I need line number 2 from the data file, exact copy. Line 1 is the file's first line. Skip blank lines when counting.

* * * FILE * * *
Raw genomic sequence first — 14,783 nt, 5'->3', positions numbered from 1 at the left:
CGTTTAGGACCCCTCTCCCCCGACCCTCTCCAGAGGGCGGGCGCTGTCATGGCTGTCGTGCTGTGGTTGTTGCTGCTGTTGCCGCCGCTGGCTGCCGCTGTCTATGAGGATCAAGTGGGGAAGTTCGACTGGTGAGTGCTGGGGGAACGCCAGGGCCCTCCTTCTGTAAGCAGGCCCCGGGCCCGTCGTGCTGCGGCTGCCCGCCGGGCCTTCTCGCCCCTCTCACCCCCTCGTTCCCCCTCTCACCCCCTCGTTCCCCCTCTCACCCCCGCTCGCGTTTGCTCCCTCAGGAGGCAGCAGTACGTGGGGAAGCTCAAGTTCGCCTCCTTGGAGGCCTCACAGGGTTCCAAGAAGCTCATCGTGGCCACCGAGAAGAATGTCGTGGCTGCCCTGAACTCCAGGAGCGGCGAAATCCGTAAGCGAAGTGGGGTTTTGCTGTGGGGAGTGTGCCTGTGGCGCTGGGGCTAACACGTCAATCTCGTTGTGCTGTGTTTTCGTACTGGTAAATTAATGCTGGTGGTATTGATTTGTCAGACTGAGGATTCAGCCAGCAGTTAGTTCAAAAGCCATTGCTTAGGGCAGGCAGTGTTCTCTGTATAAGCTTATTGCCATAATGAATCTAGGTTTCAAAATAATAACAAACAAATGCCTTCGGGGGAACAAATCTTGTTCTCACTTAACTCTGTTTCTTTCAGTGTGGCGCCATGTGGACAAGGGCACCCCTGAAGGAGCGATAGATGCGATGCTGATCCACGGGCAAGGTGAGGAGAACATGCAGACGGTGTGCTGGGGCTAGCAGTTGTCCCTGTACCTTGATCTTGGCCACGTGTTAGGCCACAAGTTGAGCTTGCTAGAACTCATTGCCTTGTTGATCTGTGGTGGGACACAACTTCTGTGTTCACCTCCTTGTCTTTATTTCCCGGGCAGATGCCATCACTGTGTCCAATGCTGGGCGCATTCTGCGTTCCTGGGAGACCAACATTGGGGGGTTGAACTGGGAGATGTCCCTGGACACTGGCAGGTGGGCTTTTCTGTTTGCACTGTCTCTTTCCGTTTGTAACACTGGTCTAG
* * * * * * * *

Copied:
CGTTTAGGACCCCTCTCCCCCGACCCTCTCCAGAGGGCGGGCGCTGTCATGGCTGTCGTGCTGTGGTTGTTGCTGCTGTTGCCGCCGCTGGCTGCCGCTGTCTATGAGGATCAAGTGGGGAAGTTCGACTGGTGAGTGCTGGGGGAACGCCAGGGCCCTCCTTCTGTAAGCAGGCCCCGGGCCCGTCGTGCTGCGGCTGCCCGCCGGGCCTTCTCGCCCCTCTCACCCCCTCGTTCCCCCTCTCACCCCCTCGTTCCCCCTCTCACCCCCGCTCGCGTTTGCTCCCTCAGGAGGCAGCAGTACGTGGGGAAGCTCAAGTTCGCCTCCTTGGAGGCCTCACAGGGTTCCAAGAAGCTCATCGTGGCCACCGAGAAGAATGTCGTGGCTGCCCTGAACTCCAGGAGCGGCGAAATCCGTAAGCGAAGTGGGGTTTTGCTGTGGGGAGTGTGCCTGTGGCGCTGGGGCTAACACGTCAATCTCGTTGTGCTGTGTTTTCGTACTGGTAAATTAATGCTGGTGGTATTGATTTGTCAGACTGAGGATTCAGCCAGCAGTTAGTTCAAAAGCCATTGCTTAGGGCAGGCAGTGTTCTCTGTATAAGCTTATTGCCATAATGAATCTAGGTTTCAAAATAATAACAAACAAATGCCTTCGGGGGAACAAATCTTGTTCTCACTTAACTCTGTTTCTTTCAGTGTGGCGCCATGTGGACAAGGGCACCCCTGAAGGAGCGATAGATGCGATGCTGATCCACGGGCAAGGTGAGGAGAACATGCAGACGGTGTGCTGGGGCTAGCAGTTGTCCCTGTACCTTGATCTTGGCCACGTGTTAGGCCACAAGTTGAGCTTGCTAGAACTCATTGCCTTGTTGATCTGTGGTGGGACACAACTTCTGTGTTCACCTCCTTGTCTTTATTTCCCGGGCAGATGCCATCACTGTGTCCAATGCTGGGCGCATTCTGCGTTCCTGGGAGACCAACATTGGGGGGTTGAACTGGGAGATGTCCCTGGACACTGGCAGGTGGGCTTTTCTGTTTGCACTGTCTCTTTCCGTTTGTAACACTGGTCTAG